How to Design & Build Storage Shelves

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Create your own storage shelf solution.
Create your own storage shelf solution. (Image: Yellow and green shelves image by Charlie Rosenberg from Fotolia.com)

Finding a solution to your home or office organizational needs can be as simple as designing and building storage shelves. Storage shelves increase the available square footage of a space by adding storage to the wall or vertical storage on the floor. Position your storage shelves in a convenient place that makes them easy to get to without obstructing the flow of traffic through the space or blocking the view.

Things You'll Need

  • Tape measure
  • Pencil
  • Graph paper
  • Wood shelving, 1 inch thick
  • 4-by-8-foot Plywood, 1/4 inch thick
  • Compound miter saw
  • Circular saw
  • Wood screws, 2 inches long
  • Wood glue
  • Sander

Measure Your Space

Measure the space in your home or office that will be dedicated to storage. Measure how wide the space is with a tape measure to determine if you will fit one long shelving unit or several smaller shelving units together in the space.

Measure the height of the shelving space from the floor to the desired height of the unit.

Divide the height measurement by 13 for 12-inch-high shelves. The extra inch is for the shelf thickness. This calculation will tell you the exact number of storage shelves that will vertically fit in the space.

If you want shorter or taller shelves, divide by that measurement, but don't forget the extra inch.

Design Style

Determine the design style of the shelves. Will your shelves be mounted to the wall, or will they be constructed into freestanding shelving units?

Determine the necessary width of your shelves. If your shelves will accommodate wide items, such as storage bins and equipment, construct them using 12-inch-wide, 1-inch-thick wood boards. For smaller storage shelves use 10-, 8- or 6-inch-wide wood boards.

Sketch the design of your storage shelves with pencil and graph paper. Assign a measurement value to the graph paper units that are easy to work with, such as 1 foot per unit or 1/2 foot per unit. A simple, standard design uses uniform shelves evenly spaced, while incorporating a creative design can stagger, divide or box in the shelves.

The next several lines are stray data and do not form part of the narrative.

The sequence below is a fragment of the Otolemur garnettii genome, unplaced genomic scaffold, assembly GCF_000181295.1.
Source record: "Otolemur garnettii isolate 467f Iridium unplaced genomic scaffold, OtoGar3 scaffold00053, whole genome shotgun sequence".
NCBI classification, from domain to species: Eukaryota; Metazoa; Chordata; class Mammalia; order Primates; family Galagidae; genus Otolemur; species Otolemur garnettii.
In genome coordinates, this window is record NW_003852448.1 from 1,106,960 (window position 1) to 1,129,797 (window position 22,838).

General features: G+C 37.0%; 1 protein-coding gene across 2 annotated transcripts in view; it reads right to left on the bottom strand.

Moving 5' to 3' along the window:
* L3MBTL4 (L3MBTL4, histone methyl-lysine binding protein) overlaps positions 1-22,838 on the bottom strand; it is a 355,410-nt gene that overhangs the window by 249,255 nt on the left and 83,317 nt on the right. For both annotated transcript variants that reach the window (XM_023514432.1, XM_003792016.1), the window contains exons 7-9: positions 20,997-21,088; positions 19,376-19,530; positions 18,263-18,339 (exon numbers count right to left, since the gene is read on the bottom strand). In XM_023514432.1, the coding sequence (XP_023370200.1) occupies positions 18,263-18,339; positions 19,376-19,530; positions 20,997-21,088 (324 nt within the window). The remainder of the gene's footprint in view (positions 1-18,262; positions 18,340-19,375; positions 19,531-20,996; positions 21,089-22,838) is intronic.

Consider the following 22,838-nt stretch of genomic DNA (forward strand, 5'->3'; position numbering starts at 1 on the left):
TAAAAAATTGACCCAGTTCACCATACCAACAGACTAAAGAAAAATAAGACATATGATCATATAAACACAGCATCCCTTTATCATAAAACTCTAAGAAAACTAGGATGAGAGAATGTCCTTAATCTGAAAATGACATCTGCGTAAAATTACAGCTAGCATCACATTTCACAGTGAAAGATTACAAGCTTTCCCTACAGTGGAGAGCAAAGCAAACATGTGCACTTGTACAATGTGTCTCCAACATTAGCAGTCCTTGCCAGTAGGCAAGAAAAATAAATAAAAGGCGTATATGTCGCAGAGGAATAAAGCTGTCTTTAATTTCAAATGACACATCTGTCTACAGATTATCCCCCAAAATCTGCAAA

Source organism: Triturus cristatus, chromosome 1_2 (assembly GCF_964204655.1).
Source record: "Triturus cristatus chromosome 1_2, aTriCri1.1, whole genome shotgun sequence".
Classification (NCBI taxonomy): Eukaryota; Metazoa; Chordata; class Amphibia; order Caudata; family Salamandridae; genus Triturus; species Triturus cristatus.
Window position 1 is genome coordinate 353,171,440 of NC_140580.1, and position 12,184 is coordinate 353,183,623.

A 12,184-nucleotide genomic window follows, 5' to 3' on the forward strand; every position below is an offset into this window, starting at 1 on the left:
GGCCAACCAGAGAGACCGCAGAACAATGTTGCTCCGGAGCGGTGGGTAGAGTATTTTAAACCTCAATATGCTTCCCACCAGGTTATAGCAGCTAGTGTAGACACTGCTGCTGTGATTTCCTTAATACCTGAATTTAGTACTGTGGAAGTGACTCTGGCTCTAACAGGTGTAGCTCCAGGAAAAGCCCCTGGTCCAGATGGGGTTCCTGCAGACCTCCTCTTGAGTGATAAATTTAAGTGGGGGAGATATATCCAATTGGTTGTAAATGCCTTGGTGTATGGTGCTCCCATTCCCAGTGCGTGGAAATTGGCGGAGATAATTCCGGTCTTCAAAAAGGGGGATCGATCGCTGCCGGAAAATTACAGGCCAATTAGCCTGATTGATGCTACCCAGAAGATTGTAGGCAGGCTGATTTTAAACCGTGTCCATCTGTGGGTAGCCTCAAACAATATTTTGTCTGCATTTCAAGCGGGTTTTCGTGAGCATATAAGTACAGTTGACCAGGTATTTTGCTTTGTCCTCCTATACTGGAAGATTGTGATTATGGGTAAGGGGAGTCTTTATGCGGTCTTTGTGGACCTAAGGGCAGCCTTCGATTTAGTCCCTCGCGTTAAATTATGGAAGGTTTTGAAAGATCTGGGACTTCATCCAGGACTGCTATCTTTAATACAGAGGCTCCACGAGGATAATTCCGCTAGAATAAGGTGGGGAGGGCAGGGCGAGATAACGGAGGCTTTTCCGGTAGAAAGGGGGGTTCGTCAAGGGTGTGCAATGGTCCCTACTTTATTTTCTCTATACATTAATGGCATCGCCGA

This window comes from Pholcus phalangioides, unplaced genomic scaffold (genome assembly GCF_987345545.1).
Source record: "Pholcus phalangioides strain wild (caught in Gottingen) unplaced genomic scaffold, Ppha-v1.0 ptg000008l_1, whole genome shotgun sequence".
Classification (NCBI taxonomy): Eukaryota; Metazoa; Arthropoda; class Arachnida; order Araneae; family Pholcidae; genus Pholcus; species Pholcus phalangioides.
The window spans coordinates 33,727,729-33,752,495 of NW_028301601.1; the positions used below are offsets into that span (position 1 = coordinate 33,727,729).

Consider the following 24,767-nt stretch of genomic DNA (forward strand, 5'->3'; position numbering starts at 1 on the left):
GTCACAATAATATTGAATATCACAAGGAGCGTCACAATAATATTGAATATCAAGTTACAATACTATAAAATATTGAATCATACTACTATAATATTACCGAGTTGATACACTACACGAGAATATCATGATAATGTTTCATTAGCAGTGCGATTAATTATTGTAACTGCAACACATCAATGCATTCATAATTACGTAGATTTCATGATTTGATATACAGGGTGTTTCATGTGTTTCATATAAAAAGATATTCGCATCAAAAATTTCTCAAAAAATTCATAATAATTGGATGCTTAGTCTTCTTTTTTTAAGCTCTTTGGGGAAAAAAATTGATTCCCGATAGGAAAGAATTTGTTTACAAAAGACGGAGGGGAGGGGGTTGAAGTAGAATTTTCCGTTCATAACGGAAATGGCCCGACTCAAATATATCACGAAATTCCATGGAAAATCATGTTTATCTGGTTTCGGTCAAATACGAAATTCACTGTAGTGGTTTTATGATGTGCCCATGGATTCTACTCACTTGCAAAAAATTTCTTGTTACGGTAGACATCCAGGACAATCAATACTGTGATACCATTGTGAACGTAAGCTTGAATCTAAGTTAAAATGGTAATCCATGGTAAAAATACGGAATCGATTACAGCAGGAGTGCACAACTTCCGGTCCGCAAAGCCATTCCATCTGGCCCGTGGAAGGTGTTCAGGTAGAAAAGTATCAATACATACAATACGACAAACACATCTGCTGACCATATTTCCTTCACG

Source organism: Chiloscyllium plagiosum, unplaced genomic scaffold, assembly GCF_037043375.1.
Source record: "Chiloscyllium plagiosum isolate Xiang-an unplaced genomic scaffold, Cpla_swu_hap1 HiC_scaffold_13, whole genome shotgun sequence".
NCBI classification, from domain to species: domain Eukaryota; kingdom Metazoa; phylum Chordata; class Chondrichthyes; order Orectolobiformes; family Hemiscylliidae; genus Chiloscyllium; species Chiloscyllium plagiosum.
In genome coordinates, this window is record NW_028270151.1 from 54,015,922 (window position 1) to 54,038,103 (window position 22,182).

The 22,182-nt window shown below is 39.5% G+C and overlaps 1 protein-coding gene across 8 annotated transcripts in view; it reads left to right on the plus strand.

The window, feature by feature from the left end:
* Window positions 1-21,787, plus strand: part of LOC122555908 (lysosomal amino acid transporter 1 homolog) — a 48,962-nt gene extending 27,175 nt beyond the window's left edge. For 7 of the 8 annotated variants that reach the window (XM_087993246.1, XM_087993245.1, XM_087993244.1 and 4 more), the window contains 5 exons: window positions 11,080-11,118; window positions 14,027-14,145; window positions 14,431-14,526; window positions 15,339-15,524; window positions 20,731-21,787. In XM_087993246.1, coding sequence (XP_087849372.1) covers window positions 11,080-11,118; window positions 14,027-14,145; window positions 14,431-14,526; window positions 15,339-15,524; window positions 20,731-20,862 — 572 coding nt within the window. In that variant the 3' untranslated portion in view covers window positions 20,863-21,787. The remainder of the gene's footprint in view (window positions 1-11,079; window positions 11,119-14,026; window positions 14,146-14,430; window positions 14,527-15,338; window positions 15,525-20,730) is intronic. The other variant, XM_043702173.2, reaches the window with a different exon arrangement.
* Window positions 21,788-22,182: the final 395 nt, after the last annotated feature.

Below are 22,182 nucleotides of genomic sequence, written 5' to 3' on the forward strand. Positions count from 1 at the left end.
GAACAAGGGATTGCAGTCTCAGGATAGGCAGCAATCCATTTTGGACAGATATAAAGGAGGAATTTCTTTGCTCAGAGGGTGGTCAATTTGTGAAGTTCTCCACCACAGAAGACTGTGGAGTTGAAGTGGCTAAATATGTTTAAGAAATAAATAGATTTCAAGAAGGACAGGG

Calculate the measurements of your storage shelf parts. Work with your sketched design and the measurements of the space to calculate how much shelving wood you need to purchase for the storage shelf unit.

Cut the Wood

Transfer the measurements of the storage shelf parts to the shelving wood with a pencil.

Line up the marks on the compound miter saw and cut the wood.

Cut all of the pieces at one time if you have accurately transferred the measurements to the shelving wood.

Cut the plywood backing last. If your storage shelving design has a closed back, wait until the unit is completely assembled before cutting the backing with a circular saw. Once the unit is assembled, measure the unit again, and then transfer the final measurements to the plywood to cut the back wall of the storage shelves.

Connect the Parts

Follow your storage shelves design plan to match up and assemble the pieces.

Line up the ends of the shelves to the side boards, pre-drill holes, apply wood glue and screw them together for a storage shelf unit.

Mark the locations for wall brackets on the walls for wall-mounted storage shelves. Pre-drill holes into the wall, insert wall anchors, screw wall brackets to the wall and install the shelf boards onto the wall brackets.

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